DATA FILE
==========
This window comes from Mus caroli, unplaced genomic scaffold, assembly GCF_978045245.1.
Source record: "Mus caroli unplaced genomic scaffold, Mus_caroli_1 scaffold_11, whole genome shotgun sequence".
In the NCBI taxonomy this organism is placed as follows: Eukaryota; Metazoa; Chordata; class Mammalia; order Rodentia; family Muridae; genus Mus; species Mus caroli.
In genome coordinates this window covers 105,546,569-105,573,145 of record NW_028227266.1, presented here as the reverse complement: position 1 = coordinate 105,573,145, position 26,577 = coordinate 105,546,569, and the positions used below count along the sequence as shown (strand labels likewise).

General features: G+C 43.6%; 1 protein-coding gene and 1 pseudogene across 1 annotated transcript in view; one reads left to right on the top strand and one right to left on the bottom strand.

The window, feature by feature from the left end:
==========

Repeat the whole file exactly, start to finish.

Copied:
This window comes from Mus caroli, unplaced genomic scaffold, assembly GCF_978045245.1.
Source record: "Mus caroli unplaced genomic scaffold, Mus_caroli_1 scaffold_11, whole genome shotgun sequence".
In the NCBI taxonomy this organism is placed as follows: Eukaryota; Metazoa; Chordata; class Mammalia; order Rodentia; family Muridae; genus Mus; species Mus caroli.
In genome coordinates this window covers 105,546,569-105,573,145 of record NW_028227266.1, presented here as the reverse complement: position 1 = coordinate 105,573,145, position 26,577 = coordinate 105,546,569, and the positions used below count along the sequence as shown (strand labels likewise).

General features: G+C 43.6%; 1 protein-coding gene and 1 pseudogene across 1 annotated transcript in view; one reads left to right on the top strand and one right to left on the bottom strand.

The window, feature by feature from the left end: